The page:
a. A belief that the individual must protect personal life and health
b. Inability to accept that some cultures put group needs before individual needs
c. Lack of understanding the importance of childbirth in some cultures
d. Feeling strongly that disease must be fought, not accepted
e. Seeing time as linear, with every second irreplaceable and passing quickly
f. Being unsuccessful at getting the client to understand that the cancer could kill her
ANS: A, B, D, E
Most cultures have strong values about childbirth, so that should not be the problem. Many Americans see time as linear, rapidly passing, and as something to be used efficiently, whereas other people see time as circular and never ending. To someone who is a professional and acculturated to dominant American values, wasting time before beginning treatment would be nonsensical. Disease must be fought, and clients are supposed to cooperate with health care professionals suggestions. Other cultures may be group oriented rather than individual oriented and accept disease.

DIF: Cognitive Level: Application REF: p. 290

2. A nurse, who is of German descent, was told to watch a newly admitted African American client for any signs of cyanosis or pallor. Which of the following actions should be taken by the nurse? (Select all that apply.)
a. Applying pressure to the nail bed and observing how quickly color returns
b. Asking the visiting family members to tell the nurse if they notice such signs
c. Checking the palms of the hands and the soles of the feet
d. Consistently checking the blood pressure and pulse rate every 15 minutes
e. Looking between the strands of hair on the head for evidence
f. Telling the nurse in charge of the floor to have someone else, preferably an African American nurse, care for the client
ANS: A, C
Although none of these actions is totally inappropriate, the most effective would be to apply pressure to the nail bed and observe the rapidity of color return and to check the surfaces with the least amount of pigmentation (forearms, soles of feet, palms of the hand, abdomen, and buttocks).

DIF: Cognitive Level: Synthesis REF: p. 290

3. Of the following statements about anorexia nervosa, which are accurate? (Select all that apply.)
a. It is an eating disorder that results in extreme obesity.
b. It is considered a culture-bound syndrome.
c. It is an epidemic among American teenagers.
d. It is often discovered only when friends see the person vomiting meals.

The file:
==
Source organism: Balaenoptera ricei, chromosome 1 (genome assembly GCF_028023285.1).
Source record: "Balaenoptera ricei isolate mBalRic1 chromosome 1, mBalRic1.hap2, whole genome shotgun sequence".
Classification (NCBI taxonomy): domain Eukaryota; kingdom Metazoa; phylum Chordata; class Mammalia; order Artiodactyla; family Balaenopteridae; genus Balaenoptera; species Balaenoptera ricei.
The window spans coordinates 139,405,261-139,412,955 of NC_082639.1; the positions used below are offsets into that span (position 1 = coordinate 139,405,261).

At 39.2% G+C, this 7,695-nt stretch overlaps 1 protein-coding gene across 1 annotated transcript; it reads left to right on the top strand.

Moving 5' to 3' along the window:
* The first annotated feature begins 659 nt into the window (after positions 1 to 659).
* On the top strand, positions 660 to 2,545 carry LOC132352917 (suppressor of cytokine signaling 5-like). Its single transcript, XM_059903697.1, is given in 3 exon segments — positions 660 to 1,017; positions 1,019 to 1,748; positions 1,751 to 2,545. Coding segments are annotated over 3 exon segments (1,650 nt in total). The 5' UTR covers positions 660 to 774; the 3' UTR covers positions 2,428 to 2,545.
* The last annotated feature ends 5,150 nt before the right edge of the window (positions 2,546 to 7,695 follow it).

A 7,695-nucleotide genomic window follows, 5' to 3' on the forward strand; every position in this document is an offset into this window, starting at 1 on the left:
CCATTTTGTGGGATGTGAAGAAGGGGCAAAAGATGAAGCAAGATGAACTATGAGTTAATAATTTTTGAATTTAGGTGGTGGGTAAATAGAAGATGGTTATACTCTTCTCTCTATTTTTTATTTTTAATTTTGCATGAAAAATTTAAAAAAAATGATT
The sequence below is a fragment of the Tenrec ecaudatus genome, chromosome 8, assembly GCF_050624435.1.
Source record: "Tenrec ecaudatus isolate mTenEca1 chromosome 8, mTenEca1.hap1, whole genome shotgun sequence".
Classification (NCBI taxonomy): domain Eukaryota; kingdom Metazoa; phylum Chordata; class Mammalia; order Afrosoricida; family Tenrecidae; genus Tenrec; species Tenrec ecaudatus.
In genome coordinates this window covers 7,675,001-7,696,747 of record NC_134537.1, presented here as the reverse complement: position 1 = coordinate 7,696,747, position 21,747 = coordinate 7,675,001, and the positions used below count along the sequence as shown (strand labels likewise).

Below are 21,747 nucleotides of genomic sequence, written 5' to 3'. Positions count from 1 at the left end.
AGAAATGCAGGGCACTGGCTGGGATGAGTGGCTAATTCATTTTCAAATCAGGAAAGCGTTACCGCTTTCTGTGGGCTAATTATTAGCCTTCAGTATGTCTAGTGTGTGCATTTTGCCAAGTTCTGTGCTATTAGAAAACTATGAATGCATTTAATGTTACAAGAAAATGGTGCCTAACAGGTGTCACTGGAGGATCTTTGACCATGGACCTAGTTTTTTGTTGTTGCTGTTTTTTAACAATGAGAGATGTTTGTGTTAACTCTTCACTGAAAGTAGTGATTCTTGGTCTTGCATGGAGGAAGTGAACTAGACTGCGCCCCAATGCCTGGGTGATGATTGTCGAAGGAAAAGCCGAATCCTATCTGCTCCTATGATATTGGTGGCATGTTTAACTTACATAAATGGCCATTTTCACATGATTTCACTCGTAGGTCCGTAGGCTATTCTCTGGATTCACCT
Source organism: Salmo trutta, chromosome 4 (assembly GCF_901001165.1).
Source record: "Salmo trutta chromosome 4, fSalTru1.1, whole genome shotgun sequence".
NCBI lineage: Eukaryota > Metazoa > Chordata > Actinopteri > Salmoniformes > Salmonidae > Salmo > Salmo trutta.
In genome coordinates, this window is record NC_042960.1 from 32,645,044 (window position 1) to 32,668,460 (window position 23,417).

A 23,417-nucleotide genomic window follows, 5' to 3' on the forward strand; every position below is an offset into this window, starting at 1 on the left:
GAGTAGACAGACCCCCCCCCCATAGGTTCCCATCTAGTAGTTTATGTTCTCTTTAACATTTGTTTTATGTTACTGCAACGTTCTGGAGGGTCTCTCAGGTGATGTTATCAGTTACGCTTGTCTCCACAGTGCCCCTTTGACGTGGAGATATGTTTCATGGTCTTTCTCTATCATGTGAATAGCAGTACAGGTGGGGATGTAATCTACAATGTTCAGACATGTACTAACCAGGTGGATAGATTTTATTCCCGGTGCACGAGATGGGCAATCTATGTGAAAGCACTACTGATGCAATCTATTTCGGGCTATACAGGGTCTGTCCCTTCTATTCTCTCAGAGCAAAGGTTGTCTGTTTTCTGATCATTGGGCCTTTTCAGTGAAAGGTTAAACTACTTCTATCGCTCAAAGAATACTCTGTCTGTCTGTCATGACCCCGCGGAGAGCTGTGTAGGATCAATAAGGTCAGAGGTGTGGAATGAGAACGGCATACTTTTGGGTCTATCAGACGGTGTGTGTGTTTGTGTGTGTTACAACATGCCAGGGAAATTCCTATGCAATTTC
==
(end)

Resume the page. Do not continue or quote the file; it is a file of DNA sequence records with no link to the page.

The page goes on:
e. It is seen in socioeconomic classes that emphasize thinness.
f. It is seen in very low income, lower socioeconomic class women.
ANS: B, E
Anorexia nervosa is considered a culture-bound syndrome because it is found only in certain population groups, specifically Western cultures with sociocultural emphasis on body type and excessive preoccupation with thinness. The disease represents self-imposed starvation.

DIF: Cognitive Level: Knowledge REF: p. 291

4. What does the National Center for Cultural Competence suggest to assist nurses in giving culturally competent care? (Select all that apply.)
a. Adapting to the diversity found in the community where the nurse is employed
b. Becoming aware of personal cultural values, beliefs, and practices
c. Explaining to each newly admitted client how the American health care system is organized and his or her role in it
d. Learning the effect of sexual orientation and gender on families and communities
e. Refusing to work with any ethnic group other than a nurses own
f. Using assessment tools to increase understanding of the clients perspective
ANS: A, B, F
The National Center for Cultural Competence stresses that cultural competence is a process in which nurses strive to work effectively within a community with persons from diverse cultural backgrounds. A nurse begins with a cultural self-assessment to become aware of personal values, attitudes, beliefs, and practices to help overcome ethnocentric tendencies and cultural stereotypes. The nurse must take action to become comfortable and familiar with cultural groups in the area where the nurse is employed.

DIF: Cognitive Level: Knowledge REF: p. 292